Including one-off, ongoing and transaction costs – this information will be disclosed on an aggregated basis and be given both as a cash amount and a percentage figure, along with an illustration of the likely impact of the costs and charges on investment returns. The idea is to help you better understand the impact of your costs and charges as well as be able to compare between different funds and investment providers more effectively.
Look out for this information from Alliance Trust Savings in the Spring.
From September 2019 investors should also be able to view new annual statements from fund management companies in which they provide an assessment of the value they deliver for the charges you pay to them. The Financial Conduct Authority introduced a requirement for these assessments to be produced following its Asset Management Market Study. They could be another useful tool to help you compare investments, reporting on factors such as costs, the range and quality of services provided and the performance of the fund.
This is provided for general information only and takes no account of personal circumstances. It is not a recommendation to buy or sell. It is provided solely to support you in making your own investment decisions. If you have any doubts as to their suitability you should seek expert advice. Alliance Trust Savings does not give financial or investment advice.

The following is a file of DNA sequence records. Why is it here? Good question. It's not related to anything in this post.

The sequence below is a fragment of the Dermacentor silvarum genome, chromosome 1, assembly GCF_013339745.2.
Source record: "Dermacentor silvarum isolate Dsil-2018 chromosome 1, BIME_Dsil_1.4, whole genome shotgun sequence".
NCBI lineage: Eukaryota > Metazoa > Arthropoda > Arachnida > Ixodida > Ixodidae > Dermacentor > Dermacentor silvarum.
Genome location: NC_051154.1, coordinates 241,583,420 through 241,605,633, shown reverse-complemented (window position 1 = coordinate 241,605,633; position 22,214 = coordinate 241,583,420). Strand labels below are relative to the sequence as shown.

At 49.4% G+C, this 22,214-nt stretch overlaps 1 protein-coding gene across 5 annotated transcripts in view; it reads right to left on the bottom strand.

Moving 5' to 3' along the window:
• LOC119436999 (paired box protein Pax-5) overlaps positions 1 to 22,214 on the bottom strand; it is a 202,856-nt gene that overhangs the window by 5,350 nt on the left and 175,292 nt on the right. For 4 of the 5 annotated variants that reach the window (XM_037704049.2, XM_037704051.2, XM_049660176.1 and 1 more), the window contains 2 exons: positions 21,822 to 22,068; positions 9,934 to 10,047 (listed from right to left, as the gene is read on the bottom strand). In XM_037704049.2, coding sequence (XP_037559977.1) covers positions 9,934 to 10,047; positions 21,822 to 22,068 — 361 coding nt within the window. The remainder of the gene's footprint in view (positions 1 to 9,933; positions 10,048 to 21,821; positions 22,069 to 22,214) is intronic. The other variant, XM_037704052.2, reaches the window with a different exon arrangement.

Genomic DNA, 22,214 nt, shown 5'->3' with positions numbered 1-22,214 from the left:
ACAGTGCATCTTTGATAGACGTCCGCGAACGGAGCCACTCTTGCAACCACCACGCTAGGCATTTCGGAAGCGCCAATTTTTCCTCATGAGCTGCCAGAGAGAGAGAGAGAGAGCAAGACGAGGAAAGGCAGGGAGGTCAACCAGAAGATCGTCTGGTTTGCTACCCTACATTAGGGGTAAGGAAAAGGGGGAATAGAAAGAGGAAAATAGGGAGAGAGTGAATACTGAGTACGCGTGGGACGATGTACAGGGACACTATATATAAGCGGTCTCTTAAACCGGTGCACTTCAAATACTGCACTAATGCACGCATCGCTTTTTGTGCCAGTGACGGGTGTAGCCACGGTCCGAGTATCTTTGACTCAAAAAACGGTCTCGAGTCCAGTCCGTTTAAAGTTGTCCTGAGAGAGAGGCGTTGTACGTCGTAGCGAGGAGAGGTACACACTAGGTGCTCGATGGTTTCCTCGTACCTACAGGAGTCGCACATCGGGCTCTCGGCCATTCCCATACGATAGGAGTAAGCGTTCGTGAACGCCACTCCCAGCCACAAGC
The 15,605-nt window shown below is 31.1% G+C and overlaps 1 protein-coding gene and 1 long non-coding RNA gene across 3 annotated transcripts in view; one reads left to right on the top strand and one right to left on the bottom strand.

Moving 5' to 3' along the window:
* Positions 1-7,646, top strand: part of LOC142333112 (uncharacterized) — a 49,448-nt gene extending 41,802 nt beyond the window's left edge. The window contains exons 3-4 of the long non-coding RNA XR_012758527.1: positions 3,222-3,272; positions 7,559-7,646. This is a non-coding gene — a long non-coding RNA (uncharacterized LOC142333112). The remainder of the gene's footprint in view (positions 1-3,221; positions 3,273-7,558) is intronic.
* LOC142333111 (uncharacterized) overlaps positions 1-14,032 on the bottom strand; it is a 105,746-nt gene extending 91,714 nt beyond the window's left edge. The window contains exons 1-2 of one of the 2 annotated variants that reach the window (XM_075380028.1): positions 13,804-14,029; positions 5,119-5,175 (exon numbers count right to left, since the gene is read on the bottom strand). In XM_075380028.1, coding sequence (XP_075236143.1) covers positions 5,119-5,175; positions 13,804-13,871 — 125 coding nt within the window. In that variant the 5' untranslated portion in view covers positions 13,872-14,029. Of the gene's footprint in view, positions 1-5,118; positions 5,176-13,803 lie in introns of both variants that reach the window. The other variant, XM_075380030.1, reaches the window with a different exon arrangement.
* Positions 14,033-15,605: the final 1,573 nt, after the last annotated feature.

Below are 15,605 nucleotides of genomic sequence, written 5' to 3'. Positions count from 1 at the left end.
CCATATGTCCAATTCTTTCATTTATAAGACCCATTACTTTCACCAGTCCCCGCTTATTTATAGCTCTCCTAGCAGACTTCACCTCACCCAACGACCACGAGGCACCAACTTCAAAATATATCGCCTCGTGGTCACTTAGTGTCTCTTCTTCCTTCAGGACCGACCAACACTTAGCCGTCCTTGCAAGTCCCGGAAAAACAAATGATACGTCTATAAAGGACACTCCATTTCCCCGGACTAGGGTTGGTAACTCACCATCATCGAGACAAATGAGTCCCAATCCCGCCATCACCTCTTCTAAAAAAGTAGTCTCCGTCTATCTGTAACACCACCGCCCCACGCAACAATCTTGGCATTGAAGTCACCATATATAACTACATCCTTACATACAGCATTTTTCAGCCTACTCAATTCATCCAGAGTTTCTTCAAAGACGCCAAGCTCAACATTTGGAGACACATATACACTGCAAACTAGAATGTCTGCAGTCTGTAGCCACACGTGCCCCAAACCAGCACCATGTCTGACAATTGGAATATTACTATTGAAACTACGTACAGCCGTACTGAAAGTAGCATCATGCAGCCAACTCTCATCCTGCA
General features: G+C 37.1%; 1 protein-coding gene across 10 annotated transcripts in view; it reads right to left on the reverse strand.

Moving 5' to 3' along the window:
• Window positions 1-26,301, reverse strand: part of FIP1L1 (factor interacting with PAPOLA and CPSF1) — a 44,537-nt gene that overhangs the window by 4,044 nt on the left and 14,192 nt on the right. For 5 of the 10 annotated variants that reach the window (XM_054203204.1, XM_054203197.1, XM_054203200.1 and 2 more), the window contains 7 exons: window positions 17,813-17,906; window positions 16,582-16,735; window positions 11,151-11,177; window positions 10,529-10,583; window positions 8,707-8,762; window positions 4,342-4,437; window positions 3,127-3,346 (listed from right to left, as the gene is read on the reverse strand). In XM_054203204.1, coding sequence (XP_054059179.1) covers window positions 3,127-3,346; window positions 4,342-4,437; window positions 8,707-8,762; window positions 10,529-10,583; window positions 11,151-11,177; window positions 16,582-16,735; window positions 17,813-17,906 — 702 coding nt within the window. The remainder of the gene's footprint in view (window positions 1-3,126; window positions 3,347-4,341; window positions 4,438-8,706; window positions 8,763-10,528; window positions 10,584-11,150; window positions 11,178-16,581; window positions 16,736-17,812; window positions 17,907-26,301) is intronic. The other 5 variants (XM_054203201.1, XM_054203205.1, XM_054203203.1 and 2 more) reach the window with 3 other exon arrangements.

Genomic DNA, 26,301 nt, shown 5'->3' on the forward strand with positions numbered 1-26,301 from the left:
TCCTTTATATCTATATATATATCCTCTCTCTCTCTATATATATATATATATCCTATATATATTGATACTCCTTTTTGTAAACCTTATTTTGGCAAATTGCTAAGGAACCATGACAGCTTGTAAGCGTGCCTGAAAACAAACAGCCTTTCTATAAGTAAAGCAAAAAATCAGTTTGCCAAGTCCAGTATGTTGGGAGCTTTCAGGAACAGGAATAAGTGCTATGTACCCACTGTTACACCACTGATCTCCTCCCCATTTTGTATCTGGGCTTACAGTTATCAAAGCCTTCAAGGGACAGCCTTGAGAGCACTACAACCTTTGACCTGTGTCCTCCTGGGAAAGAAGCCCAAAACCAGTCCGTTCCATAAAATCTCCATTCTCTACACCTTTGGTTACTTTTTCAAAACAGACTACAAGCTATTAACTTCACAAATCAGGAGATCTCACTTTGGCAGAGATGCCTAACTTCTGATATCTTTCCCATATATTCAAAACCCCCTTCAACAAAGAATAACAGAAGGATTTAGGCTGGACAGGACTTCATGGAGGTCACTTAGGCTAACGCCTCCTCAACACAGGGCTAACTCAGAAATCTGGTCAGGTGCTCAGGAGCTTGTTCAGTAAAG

Laws and tax rules may change in the future without notice.
Please be aware that the value of investments can fall as well as rise so you could get back less than you invest.
1 CNBC - Stocks are on track for the worst year in a decade. Four experts weigh in on what 2019 will bring - 10 December 2018
2 Office for National Statistics – Consumer price inflation tables
3 Bank of England - Prospects for inflation - November 2018
4 Guardian - Bank of England says no-deal brexit would be worse than 2008 crisis - 28 November 2018
5 BBC - Bank warns no-deal could see UK sink into recession - 28 November 2018
6 Financial Times – Sterling drops to a 20 month low amid Brexit uncertainty – 11 December 2018
7 Guardian – Brexit watch, the December verdict – 27 December 2018
8 gov.uk, Benefit and pension rates 2019 to 2020 (page 11)
9 gov.uk, Workplace pensions. What you, your employer and the government pay
10 gov.uk, Budget 2018: overview of tax legislation and rates, Annex A: rates and allowances (page 12)
Alliance Trust Savings Limited is registered in Scotland No. SC 98767, registered office, PO Box 164, 8 West Marketgait, Dundee DD1 9YP; is authorised by the Prudential Regulation Authority and regulated by the Financial Conduct Authority and the Prudential Regulation Authority, firm reference number 116115. Alliance Trust Savings Limited gives no financial or investment advice. ‘Alliance Trust Savings’, ‘ATS’ and 'AT Savings' are all brand names of Alliance Trust Savings Limited together with the ‘Alliance Trust Savings’ logo are owned by and used with the permission of Alliance Trust PLC, the previous owner of Alliance Trust Savings Limited.